DOYLE — The Case-Book of Sherlock Holmes

“He must go the way of all flesh, material or imaginary.”

Arthur Conan Doyle, in his preface to The Case-Book of Sherlock Holmes: “I fear that Mr. Sherlock Holmes may become like one of those popular tenors who, having outlived their time, are still tempted to make repeated farewell bows to their indulgent audiences. This must cease and he must go the way of all flesh, material or imaginary.” The insistence: Sherlock Holmes and Dr. John Watson would go, as would their stories, and would remain gone. And now: I have read all of the canon. That is: There are no more Sherlock Holmes stories for me to read, for the first time. [Continue reading.]

PROUST — Days of Reading

“Merely the noblest of distractions.”

“For myself,” Marcel Proust writes, “I only feel myself live and think in a room where everything is the creation and the language of lives profoundly different from my own, of a taste the opposite of mine, where I can rediscover nothing of my conscious thought, where my imagination is exhilarated by feeling itself plunged into the heart of the non-self.” I feel immensely giddy that I am allowed a more literal interpretation: I am in the mad throes of love with my room. The good books are better, and the blows are softened when I’m with the books that don’t like me so much. I’m savoring every moment I have in this room, and I’m looking forward to the days and nights-into-days of reading that it will host. Sure: The detritus will find a way to rise, inch across my desk and on the floor; the books will ever so surely contrive a disarray; Real Life will intrude and I’ll be too weary to even try to stop it. But—and, yes, almost a chant of mine now—I will keep reading, I will immerse myself in what Proust rather earnestly dubs as “merely the noblest of distractions”—for as long as the floors gleam, for as long as I have a clear view of every book in the room, for as long as that red chair will hold me. And even after, of course—of course. [Continue reading.]

NIGHT FILM by Marisha Pessl, THE GOLDFINCH by Donna Tartt, DOCTOR SLEEP by Stephen King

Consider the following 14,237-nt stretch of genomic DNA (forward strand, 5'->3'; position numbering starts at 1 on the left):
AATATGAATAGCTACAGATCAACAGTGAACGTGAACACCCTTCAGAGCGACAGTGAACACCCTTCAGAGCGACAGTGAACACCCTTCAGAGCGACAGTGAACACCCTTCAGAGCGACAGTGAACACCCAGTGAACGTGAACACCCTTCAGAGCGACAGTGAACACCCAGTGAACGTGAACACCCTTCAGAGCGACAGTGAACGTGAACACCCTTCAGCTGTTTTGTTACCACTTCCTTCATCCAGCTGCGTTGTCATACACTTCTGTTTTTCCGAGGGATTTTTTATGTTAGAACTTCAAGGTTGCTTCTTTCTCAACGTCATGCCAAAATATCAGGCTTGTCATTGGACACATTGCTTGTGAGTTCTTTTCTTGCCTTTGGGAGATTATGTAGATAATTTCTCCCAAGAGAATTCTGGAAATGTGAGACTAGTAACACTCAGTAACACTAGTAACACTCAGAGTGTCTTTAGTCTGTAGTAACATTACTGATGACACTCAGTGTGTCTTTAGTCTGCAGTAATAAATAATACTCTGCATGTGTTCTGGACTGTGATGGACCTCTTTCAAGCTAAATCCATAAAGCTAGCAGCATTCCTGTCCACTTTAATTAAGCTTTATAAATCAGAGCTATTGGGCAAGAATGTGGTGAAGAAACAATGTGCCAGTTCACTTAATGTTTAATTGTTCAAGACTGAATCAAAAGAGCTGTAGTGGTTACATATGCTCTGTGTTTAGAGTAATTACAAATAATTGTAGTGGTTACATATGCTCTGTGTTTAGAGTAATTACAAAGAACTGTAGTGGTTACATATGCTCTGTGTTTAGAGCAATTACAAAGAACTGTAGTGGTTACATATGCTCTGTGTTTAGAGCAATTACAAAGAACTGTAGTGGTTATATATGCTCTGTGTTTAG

Last year’s comebacks

I got caught in a lot of hype last year, mostly of the for-the-comeback variety: Good authors who’d taken their sweet time coming out with a new book, good authors who’ve just kept on writing but managed to hit the sweeter spot this time around. I have this notion about myself that I steer clear of hype, because it’s just the publishing world lying to me, but this is obviously flawed thinking. And so I like to console myself that the comeback-hype is the better kind of hype to fall prey to—one that has basis, plus the odds are with you because you know that it’s worked for you before? It’s more infectious, too: The hype was more of the bookish internet slaying everyone with a celebratory cheer: Marisha Pessl had a new book, Donna Tartt had a new book, J.K. Rowling kicked everyone’s asses and proved she still had a good book under her belt, Stephen King wouldn’t fucking relent and just kept getting better. [Continue reading.]

KAHR — Life Lessons From Freud

Self-help as curation

It’s the curation I was curious about; someone had to wade through all those case studies and psychiatric treatises (or whatever they’re called) and fashion them into a mini-manual on, say, how to steal another man’s wife. Brett Kahr fit the bill, I found out. Life Lessons from Freud is tidy and clever, offering enough of brain hurt from Freud’s writings, with Kahr’s voice confidently (chummily, intelligently, and never condescendingly) steering the reader through it all. [Continue reading.]